Nobel laureate scientist says virus lockdown can increase deaths
A Nobel laureate scientist and a Stanford University professor, Michael Levitt, has claimed that the COVID-19 lockdown would be a waste of time and it could increase death rate instead of saving lives.
Michael Levitt suggested that the decision to keep people indoors was motivated by ‘panic’ rather than the best science.
He said that lockdowns failed to alter the course of the pandemic but have instead ‘destroyed millions of livelihoods’. Levitt’s claims were followed by a JP Morgan report, according to Dailymail UK.
Author Marko Kolanovic, a trained physicist and a strategist for JP Morgan, said governments had been spooked by ‘flawed scientific papers’ into imposing lockdowns which were ‘inefficient or late’ and had little effect.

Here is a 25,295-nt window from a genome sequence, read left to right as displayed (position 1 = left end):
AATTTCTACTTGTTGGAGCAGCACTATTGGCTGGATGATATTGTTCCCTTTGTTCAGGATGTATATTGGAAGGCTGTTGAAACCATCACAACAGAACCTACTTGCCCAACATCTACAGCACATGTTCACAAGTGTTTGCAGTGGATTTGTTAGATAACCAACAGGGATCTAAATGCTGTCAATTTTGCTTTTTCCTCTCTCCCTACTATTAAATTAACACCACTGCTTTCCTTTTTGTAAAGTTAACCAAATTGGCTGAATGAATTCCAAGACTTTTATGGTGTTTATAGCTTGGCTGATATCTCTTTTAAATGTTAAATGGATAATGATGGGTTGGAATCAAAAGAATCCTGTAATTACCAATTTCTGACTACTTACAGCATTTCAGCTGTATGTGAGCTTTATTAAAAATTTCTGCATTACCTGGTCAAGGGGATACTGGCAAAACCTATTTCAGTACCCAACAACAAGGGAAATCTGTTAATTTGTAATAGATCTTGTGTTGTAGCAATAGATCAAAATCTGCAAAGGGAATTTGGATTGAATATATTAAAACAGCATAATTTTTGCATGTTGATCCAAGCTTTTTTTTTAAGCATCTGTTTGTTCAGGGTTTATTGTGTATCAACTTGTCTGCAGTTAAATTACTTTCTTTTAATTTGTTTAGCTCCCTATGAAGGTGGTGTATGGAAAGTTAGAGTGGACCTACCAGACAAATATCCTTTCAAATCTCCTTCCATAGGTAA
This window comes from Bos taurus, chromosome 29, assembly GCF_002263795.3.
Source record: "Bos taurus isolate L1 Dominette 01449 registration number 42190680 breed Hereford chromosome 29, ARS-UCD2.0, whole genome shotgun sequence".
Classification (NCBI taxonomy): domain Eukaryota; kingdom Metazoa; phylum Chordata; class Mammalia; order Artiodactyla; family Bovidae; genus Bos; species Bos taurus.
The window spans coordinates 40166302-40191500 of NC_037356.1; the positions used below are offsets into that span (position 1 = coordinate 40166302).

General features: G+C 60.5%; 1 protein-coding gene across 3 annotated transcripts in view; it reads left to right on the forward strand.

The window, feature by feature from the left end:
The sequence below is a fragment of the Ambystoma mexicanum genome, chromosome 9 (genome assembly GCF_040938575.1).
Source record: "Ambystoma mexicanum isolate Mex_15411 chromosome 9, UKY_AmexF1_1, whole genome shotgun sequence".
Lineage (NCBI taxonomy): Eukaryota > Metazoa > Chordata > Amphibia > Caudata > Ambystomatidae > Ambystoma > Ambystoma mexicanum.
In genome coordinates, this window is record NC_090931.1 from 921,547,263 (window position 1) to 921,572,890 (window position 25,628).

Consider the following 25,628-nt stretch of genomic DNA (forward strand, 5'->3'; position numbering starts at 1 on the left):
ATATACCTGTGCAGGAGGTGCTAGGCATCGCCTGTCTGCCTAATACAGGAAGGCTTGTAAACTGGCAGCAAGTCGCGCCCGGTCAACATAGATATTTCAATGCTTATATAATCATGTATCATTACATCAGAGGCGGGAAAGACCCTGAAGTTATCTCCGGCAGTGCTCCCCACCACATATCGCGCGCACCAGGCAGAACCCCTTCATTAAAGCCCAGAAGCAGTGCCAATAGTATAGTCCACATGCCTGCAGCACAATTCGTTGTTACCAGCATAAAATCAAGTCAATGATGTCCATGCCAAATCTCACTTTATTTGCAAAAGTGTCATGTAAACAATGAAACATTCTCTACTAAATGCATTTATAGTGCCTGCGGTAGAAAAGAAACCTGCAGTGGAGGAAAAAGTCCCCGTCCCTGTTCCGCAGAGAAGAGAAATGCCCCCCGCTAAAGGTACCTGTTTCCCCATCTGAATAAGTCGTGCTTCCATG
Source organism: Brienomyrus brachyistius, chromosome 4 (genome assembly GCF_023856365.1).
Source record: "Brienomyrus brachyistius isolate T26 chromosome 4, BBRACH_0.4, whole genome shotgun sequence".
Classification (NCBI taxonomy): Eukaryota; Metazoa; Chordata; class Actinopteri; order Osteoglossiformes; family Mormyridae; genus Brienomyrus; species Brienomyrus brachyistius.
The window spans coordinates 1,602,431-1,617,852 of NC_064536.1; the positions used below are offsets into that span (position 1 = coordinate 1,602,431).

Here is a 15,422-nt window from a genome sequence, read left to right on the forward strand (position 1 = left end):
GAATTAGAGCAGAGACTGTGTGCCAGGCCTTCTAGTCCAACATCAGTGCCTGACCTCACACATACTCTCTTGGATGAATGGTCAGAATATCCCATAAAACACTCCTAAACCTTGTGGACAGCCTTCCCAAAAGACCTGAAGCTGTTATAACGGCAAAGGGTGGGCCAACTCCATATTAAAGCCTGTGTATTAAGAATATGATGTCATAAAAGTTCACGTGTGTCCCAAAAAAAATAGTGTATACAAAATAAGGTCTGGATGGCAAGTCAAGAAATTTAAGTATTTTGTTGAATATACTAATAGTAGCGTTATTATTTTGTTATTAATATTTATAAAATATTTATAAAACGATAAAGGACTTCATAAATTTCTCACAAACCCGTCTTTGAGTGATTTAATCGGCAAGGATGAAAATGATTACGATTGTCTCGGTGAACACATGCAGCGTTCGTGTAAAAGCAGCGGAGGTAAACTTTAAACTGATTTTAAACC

He said falling infection rates since lockdowns were lifted suggest that the virus ‘likely has its own dynamics’ which are ‘unrelated to often inconsistent lockdown measures’.
Denmark is among the countries, which has seen its R rate continue to fall after schools and shopping malls re-opened, while Germany’s rate has mostly remained below 1.0 after the lockdown was eased.
Prof Levitt told The Telegraph: ‘I think lockdown saved no lives. I think it may have cost lives. It will have saved a few road accident lives, things like that, but social damage – domestic abuse, divorces, alcoholism – has been extreme.’
Professor Levitt, who won the Nobel Prize for chemistry in 2013 for the ‘development of multiscale models for complex chemical systems’, has said for two months that most experts predictions about coronavirus are wrong.